China's No. 2 nickel producer Jilin Jien's ambition to expand its Canadian footprint, is facing its biggest hurdle as investors look set to reject its final bid for early-stage miner Canadian Royalties.
Even after Jien Canada, a joint venture between Jilin Jien and Vancouver-based Goldbrook Ventures, increased its initial offer to buy Canadian Royalties, the deal fell short of the two-third majority of debenture holders required for acceptance.
On Wednesday, the Jien group extended the expiry on its offer to take over Canadian Royalties for a third time to November 10.
Jilin Jien, partly controlled by the Chinese government, is one of the many Asian companies looking to expand in Canada through cross-border deals, taking advantage of the opportunities created by the global downturn in resource prices.
In April, Jilin Jien bought 51 percent stake in Liberty Mines, which has nickel deposits in Northern Ontario. Jilin Jien also has about 15 percent stake in Victory Mines and Australia's Metallica Minerals.
Jien Canada's C$192 million offer will pay out 80 Canadian cents for each Canadian Royalties share and C$800 for each C$1,000 debenture.
The Jien-led group needs support from two-thirds of shareholders and debenture-holders to take control of the Canadian company.
Jien Canada said more than two-thirds of shareholders have already tendered their shares, but it has a lock-up agreement with only about 60 percent of the debenture holders.
The debenture holders, led by merchant bank Jaguar Financial, are seeking a premium over the principal amount, claiming that the bonds' indenture agreement entitles them to this.
The indenture agreement says if there is a change of control -- (that is) if somebody acquires two-thirds or more shares -- then you got to pay 101 cents on the dollar to the debt holders, Jaguar Chief Executive Vic Alboini said in a telephone interview.
Jaguar, which typically invests in early-stage Canadian companies, said it was confident that Jien Canada's offer won't fly as it now stands.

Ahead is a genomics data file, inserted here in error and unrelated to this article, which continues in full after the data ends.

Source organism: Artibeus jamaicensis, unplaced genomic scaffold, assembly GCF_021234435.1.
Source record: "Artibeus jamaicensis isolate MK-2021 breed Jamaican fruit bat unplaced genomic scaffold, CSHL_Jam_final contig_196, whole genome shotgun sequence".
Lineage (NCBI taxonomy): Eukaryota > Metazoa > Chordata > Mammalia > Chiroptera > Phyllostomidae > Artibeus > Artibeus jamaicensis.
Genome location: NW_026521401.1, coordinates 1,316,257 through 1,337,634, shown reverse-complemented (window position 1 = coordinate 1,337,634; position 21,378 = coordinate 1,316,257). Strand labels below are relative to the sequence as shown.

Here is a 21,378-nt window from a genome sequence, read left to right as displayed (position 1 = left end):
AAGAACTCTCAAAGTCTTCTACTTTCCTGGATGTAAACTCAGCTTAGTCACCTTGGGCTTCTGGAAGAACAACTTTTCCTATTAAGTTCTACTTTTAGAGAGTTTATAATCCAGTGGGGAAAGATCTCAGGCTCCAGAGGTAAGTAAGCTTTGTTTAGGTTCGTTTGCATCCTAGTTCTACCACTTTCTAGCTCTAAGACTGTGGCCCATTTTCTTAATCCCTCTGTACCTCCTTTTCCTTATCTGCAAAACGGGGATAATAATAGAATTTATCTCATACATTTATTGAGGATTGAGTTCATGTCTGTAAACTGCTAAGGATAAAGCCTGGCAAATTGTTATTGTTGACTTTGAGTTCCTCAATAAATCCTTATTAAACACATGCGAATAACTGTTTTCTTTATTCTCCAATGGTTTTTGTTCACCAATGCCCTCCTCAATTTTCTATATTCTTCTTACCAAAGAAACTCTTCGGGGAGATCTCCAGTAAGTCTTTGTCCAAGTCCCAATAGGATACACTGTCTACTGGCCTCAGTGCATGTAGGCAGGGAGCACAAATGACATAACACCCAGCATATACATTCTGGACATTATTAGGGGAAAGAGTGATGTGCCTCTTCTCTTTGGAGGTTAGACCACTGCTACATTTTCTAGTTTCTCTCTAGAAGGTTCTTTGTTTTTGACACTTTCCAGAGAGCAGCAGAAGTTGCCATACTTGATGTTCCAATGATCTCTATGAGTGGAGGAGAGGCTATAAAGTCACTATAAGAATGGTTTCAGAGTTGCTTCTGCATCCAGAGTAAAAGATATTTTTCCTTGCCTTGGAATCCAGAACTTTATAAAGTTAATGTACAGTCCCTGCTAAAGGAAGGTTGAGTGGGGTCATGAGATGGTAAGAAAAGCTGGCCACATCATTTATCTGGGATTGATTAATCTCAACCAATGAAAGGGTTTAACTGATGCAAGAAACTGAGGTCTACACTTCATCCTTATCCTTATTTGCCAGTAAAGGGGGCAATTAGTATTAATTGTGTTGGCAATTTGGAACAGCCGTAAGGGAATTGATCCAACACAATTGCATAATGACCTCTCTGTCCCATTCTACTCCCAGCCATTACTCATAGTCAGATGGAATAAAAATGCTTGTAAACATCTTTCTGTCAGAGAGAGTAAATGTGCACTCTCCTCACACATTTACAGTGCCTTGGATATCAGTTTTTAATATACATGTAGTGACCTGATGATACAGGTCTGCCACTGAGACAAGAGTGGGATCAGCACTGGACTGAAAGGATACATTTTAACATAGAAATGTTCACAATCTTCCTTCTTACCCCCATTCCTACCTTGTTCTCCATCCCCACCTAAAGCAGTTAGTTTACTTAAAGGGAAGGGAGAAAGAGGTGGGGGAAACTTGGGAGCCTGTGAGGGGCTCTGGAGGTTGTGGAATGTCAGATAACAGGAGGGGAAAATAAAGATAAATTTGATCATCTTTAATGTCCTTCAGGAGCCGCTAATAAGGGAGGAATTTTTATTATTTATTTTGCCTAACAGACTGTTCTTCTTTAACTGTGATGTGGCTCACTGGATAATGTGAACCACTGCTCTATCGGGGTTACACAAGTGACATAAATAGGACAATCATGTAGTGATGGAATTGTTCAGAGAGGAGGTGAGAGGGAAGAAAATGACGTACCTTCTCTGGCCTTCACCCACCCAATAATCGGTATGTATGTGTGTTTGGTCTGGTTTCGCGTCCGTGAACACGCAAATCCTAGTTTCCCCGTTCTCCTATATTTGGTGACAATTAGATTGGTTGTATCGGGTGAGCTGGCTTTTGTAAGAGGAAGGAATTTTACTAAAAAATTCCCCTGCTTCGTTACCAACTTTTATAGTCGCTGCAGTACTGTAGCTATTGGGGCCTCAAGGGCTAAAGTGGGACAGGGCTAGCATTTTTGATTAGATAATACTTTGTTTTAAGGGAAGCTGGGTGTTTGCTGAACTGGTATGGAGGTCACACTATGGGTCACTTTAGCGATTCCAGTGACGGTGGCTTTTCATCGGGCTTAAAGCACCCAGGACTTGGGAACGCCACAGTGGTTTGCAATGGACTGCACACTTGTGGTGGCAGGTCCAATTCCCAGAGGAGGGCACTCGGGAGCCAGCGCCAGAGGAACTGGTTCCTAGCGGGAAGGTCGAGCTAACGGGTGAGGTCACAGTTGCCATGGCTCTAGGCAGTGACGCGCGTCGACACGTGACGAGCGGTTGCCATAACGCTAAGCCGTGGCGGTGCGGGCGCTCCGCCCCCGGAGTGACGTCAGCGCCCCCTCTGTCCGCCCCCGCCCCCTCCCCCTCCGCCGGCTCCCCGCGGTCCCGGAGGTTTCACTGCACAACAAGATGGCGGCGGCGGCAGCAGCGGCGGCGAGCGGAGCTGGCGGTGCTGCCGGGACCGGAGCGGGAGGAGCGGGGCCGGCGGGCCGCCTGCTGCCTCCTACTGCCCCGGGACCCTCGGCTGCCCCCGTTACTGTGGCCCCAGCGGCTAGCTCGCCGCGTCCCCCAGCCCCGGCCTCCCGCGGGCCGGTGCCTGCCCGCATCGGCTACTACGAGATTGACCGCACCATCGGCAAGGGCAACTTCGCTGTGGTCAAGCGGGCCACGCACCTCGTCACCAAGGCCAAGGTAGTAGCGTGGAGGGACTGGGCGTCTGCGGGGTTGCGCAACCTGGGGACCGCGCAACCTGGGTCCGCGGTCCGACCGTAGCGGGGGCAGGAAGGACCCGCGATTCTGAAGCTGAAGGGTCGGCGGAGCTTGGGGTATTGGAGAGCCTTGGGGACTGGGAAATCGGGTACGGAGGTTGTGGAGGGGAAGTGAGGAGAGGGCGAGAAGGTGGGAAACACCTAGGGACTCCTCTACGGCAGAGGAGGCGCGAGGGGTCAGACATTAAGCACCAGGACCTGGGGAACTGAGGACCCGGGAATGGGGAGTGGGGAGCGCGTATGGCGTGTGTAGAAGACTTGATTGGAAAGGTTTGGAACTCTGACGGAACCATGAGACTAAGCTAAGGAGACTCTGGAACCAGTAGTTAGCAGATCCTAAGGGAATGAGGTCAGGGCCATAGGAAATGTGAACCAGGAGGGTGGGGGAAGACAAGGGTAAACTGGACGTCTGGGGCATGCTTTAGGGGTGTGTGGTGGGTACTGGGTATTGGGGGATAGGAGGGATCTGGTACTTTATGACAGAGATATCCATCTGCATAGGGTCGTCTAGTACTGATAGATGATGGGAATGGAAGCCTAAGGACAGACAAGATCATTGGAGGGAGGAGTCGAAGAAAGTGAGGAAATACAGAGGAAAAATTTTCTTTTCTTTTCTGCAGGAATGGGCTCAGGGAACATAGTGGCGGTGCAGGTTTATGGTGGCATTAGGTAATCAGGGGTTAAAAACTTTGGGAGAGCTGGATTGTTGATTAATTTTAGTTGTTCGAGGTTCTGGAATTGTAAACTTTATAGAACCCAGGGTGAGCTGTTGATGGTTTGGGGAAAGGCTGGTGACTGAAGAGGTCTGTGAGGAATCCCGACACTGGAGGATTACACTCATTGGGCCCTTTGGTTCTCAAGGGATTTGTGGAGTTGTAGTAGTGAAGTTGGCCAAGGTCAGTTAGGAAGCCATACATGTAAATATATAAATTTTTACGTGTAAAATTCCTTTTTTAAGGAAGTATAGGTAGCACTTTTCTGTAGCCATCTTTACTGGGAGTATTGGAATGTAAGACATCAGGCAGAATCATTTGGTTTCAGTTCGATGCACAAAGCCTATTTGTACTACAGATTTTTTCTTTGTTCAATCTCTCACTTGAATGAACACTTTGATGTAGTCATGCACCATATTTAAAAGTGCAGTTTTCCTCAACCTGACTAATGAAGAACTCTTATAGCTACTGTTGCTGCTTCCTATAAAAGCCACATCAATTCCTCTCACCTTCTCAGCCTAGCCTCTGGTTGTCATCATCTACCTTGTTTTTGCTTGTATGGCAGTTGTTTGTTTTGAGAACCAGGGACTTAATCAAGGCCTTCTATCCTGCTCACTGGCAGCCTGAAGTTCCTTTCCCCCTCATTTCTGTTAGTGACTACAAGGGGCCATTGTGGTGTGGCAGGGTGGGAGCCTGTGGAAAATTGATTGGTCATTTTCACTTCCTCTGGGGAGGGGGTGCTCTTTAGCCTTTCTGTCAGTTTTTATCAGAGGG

The debenture holders have already spoken that they will not agree to anything below 101 percent. This deal is over if there is no change made, Alboini said.
Brian Grant, chief operating officer of Goldbrook Ventures, said that though Jien Canada was still talking to the debt holders in an effort to persuade them, this was the best deal available to them.
In a statement on Friday, the JV said that the current offer is final and it will be neither raised nor extended past the deadline.
For Jien, the main attraction of Canadian Royalties is its Nunavik nickel project, which was put on hold last year because of financing difficulties.
Once operational, the project, located near Xstrata Nickel's Raglan Mine in Quebec, is expected to produce about 26 million pounds of nickel and 39 million pounds of copper over its lifetime.
Jaguar's Alboini says he is not overly concerned by the fact that the deal may fall through.
If Jien walks away and Canadian Royalties files for bankruptcy protection, we are happy to own the property for C$137.5 million -- the face value of the debts, Alboini said.
In any bankruptcy sell-off, debt holders would expect to gain control of the lucrative Nunavik project.
In a note to clients, Raymond James analyst Bart Jaworski said he thinks it is likely that Jaguar could achieve the minimum support to block the offer.
This is corroborated by current trading values -- debentures are trading at a premium to the offer, shares are at a discount, he said.
Canadian Royalties debentures have risen 172 percent to C$830 since August 7, when Jien made its initial bid. Shares of the company have risen about 40 percent to 68 Canadian cents in the same period.
If the deal is blocked, Jaworski sees a negative impact for equity holders, whose stock would plummet in any subsequent bankruptcy protection.
But debenture holders would then stand a greater chance of getting their money back, he said.
(Reporting by Ashutosh Joshi; Editing by Anthony Kurian)